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Speech at the China-US Business Roundtable


 

 TIAN Guoli, Chairman, Bank of China
2015.09.23 Seattle

 

Distinguished President Xi Jinping
Ladies and Gentlemen,
Good morning!

At the welcoming dinner yesterday, President Xi Jinping talked about how hard he had worked to help local villagers to afford to keep meat as a steady source of food when he served as the local village-level CPC Branch head. As I heard the story, my eyes were almost filled with tears. People of our generation all experienced hunger and thirst for meat. So when Mr. Wan Long’s company, Shuanghui, planned to acquire the world’s largest pork processing company, Smithfield and needed support from Bank of China, we, without any hesitation, issued in its favor a letter of guarantee worth so much that it covers a $4 billion transaction. This is not only because we have full understanding of and confidence in this industry, but also urgently driven by a deeply-rooted memory of the long-gone hunger and a sense of responsibility to make sure Chinese people would no longer have to worry about their kitchen supply of meat.

It is particularly meaningful for this meeting to be held in Seattle, a city leading the world’s innovation, where we are gathering to talk about the future and the way we are going to work together.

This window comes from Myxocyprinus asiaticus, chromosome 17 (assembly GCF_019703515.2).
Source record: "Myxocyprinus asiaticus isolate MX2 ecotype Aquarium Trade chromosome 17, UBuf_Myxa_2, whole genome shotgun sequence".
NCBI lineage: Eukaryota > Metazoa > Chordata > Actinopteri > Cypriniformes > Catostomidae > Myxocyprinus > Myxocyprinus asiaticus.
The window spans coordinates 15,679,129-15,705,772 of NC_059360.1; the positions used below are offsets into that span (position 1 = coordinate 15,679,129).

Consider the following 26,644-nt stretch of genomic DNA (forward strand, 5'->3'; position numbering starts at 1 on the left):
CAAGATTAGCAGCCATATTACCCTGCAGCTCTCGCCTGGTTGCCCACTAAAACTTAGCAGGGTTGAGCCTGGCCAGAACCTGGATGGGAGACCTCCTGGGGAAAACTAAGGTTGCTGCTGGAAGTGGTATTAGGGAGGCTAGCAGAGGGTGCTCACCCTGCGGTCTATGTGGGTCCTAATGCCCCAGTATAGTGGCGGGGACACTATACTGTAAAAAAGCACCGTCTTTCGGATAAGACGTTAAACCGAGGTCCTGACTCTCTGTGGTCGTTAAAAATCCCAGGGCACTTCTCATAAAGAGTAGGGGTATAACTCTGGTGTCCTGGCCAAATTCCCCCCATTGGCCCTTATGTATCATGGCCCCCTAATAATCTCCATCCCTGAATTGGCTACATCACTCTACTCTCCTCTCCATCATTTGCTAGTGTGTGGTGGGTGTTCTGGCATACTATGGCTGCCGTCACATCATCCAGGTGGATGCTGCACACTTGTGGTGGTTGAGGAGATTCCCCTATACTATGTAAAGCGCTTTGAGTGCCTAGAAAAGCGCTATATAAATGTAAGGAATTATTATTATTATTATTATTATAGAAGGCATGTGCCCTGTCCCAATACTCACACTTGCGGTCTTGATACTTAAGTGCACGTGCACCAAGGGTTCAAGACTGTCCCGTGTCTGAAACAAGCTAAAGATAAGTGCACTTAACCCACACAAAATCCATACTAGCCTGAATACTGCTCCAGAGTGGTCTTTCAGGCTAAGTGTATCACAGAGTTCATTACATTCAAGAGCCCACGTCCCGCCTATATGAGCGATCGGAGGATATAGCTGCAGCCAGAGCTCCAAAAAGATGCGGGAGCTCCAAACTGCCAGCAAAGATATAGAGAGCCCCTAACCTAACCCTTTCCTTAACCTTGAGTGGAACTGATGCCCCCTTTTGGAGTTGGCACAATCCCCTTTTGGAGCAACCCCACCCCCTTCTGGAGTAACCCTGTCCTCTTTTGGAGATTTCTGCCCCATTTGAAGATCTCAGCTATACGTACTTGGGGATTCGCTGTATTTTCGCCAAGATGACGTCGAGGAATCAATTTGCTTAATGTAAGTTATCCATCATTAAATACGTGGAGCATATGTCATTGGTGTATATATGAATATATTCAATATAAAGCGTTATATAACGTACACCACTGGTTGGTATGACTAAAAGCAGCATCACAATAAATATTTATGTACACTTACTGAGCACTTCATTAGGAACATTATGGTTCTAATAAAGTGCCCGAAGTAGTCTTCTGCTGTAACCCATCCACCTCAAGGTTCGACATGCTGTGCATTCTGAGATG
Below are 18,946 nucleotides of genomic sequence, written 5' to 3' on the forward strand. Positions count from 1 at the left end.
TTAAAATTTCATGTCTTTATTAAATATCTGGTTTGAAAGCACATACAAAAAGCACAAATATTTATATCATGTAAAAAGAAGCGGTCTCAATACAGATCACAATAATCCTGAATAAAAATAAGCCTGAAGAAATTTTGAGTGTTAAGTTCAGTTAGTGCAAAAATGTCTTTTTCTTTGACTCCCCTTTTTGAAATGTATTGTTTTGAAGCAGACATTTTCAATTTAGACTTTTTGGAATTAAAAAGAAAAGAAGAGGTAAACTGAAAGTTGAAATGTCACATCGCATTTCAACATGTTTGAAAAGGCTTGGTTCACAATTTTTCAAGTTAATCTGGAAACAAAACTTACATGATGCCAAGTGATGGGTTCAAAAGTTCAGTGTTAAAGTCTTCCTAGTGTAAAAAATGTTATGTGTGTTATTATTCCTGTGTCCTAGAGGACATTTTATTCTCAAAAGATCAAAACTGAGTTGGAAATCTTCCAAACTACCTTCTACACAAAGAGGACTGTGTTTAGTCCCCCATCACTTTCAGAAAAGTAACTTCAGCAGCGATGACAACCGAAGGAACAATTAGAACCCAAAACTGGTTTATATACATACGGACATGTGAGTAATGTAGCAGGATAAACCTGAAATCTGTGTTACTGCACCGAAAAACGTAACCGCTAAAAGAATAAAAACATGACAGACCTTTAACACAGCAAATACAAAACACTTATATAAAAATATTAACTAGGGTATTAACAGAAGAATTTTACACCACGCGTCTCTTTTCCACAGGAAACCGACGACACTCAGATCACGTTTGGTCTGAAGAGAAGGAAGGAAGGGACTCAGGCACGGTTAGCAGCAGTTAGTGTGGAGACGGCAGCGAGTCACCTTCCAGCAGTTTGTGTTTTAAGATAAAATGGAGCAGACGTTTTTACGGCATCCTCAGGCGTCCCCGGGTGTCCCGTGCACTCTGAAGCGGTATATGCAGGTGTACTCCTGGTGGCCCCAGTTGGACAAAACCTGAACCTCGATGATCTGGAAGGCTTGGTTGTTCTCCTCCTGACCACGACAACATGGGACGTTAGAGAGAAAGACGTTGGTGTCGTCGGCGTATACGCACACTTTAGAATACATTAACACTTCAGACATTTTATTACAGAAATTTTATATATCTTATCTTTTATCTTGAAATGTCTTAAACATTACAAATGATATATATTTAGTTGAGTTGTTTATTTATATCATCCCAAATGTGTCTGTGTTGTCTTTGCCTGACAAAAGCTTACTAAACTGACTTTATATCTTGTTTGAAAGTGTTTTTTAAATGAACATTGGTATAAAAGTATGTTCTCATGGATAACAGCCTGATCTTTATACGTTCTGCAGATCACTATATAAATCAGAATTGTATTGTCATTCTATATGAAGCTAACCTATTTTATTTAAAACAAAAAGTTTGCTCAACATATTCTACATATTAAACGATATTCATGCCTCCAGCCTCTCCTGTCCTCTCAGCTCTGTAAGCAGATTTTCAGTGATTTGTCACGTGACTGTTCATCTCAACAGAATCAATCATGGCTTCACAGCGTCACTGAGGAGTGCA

Seattle is home to world-renowned companies such as Boeing, Microsoft, Starbucks and Amazon. I am representing a commercial bank. When compared with those e-commerce companies such as the one Mr. Ma Yun has built, commercial banks sound out-of-fashion and conservative. But as a commercial banker, I feel particularly impressed by the evolution of the industries represented by those names over more than a hundred years. Such evolution has served as proof that traditional industries do not perish along with the rise of the new ones. Instead, they become more vigorous through technological innovation and upgrading. Such combination of tradition and innovation is the engine of our social progress.

Same stories are happening in China.

I would like to share with you an example. China’s Conch Group is the world’s biggest cement producer. Bank of China is helping it build 100 waste treatment plants, where municipal solid waste will be disposed by the residual heat of cement kiln. With this technology, each year every plant can reduce landfill sites by the area of 5 football courts and save 24, 000 tons of coal. We have witnessed many cases like this, where even the cement industry, a traditional industry known for high energy consumption and high pollution, can be turned into a green economy pioneer.

Of course, the process of industrial transformation is painful. With the slowing down of economic growth, many enterprises are faced with challenges.

Still, the Chinese government firmly encourages and promotes industry restructuring, reducing energy consumption and carbon emission. It undertakes the responsibilities as a big country and honors its commitment to the international community. China’s banking industry also faces up to the challenges and shoulders responsibilities.